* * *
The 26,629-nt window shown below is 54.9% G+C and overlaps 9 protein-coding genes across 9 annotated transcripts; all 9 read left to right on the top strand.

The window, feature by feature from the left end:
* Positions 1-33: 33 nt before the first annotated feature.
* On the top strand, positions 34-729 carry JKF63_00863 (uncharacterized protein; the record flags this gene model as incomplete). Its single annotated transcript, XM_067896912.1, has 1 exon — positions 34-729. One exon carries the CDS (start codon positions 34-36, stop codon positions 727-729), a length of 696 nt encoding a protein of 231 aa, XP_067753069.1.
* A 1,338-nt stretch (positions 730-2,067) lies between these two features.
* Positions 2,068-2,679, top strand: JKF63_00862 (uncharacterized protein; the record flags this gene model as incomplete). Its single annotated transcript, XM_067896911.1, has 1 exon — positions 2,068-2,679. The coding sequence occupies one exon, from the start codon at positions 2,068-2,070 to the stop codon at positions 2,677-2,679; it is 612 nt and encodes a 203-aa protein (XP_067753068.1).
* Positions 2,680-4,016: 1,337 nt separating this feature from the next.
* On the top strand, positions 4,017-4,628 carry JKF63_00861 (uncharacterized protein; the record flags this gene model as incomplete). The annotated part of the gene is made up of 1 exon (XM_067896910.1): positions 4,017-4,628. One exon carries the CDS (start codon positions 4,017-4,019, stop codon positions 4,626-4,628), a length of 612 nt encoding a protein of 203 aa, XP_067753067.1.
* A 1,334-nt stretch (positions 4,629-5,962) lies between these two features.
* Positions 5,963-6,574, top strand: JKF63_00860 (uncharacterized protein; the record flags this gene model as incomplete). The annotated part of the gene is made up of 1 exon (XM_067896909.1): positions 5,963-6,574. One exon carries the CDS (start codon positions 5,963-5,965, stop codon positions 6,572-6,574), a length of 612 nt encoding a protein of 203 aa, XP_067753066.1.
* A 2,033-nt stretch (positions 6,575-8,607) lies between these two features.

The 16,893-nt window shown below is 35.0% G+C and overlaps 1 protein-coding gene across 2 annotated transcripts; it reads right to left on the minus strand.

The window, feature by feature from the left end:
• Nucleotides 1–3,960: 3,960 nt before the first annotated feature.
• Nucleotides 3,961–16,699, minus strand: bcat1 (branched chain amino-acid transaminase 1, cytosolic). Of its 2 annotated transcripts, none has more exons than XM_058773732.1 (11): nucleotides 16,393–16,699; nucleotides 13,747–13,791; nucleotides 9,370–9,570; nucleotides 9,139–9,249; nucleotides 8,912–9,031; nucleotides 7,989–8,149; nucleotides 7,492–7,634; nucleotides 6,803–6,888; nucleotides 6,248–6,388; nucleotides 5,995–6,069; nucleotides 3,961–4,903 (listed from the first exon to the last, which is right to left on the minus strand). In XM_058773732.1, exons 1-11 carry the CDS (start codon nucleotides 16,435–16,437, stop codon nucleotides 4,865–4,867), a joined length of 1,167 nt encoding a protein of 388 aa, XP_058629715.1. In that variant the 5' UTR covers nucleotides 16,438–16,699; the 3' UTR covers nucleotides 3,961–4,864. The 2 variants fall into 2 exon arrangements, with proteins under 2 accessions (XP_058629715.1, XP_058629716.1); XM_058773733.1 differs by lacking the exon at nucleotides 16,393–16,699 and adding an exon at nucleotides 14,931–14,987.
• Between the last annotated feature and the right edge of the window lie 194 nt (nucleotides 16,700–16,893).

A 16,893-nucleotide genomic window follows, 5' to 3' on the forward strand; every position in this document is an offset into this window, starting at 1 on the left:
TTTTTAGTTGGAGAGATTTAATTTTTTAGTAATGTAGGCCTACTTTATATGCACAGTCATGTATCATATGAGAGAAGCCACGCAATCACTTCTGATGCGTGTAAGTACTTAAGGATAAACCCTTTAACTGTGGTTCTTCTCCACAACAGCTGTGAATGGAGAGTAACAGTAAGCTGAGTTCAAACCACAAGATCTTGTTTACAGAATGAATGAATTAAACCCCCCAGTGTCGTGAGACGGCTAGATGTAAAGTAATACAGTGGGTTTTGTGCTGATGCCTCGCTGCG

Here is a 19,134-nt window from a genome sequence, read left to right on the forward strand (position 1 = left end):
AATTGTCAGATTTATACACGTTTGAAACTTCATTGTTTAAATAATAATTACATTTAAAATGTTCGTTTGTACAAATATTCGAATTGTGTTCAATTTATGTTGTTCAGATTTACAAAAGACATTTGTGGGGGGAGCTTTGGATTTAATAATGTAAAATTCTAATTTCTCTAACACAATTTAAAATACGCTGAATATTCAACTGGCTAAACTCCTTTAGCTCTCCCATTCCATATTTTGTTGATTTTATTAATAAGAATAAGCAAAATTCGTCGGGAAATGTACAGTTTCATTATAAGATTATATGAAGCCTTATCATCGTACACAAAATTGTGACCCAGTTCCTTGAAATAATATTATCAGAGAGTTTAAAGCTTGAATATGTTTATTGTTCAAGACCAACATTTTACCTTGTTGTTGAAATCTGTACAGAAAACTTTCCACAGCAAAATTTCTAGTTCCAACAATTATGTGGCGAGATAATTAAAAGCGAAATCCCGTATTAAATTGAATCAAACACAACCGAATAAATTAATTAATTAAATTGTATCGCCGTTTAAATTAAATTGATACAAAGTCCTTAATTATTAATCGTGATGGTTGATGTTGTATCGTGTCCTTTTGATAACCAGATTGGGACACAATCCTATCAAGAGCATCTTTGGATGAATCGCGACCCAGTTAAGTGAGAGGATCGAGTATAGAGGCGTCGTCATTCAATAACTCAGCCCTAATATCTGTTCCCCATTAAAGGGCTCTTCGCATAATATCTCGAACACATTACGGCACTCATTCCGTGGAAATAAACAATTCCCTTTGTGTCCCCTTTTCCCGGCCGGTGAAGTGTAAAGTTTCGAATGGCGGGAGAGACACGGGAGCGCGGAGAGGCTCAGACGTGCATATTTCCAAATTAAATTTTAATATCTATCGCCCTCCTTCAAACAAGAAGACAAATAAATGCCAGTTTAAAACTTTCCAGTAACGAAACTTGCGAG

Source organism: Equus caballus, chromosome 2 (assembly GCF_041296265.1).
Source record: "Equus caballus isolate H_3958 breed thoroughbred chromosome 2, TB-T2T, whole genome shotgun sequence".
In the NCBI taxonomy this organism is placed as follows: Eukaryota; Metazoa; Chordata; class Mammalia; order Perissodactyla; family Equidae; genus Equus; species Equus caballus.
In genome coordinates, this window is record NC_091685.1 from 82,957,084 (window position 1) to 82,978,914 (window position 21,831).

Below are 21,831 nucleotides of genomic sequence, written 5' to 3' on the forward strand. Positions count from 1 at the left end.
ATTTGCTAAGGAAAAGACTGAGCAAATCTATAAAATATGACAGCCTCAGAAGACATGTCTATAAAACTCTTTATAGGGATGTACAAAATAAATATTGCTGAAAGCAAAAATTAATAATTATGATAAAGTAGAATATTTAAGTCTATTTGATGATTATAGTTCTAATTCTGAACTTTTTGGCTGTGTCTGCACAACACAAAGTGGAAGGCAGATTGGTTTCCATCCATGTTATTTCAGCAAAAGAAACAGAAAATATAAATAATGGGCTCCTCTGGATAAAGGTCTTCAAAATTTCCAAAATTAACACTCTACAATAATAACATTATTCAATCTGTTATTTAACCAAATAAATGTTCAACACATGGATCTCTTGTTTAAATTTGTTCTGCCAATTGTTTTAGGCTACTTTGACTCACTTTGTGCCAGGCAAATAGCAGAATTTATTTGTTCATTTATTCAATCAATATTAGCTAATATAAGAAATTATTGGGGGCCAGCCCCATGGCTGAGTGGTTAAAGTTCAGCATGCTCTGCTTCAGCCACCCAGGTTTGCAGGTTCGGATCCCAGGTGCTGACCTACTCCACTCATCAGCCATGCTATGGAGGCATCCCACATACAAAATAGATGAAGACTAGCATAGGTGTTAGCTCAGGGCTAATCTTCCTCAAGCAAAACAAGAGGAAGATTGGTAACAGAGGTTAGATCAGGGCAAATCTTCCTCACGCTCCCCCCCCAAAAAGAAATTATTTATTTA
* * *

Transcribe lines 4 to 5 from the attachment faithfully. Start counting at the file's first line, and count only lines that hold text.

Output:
* On the top strand, positions 34-729 carry JKF63_00863 (uncharacterized protein; the record flags this gene model as incomplete). Its single annotated transcript, XM_067896912.1, has 1 exon — positions 34-729. One exon carries the CDS (start codon positions 34-36, stop codon positions 727-729), a length of 696 nt encoding a protein of 231 aa, XP_067753069.1.
* A 1,338-nt stretch (positions 730-2,067) lies between these two features.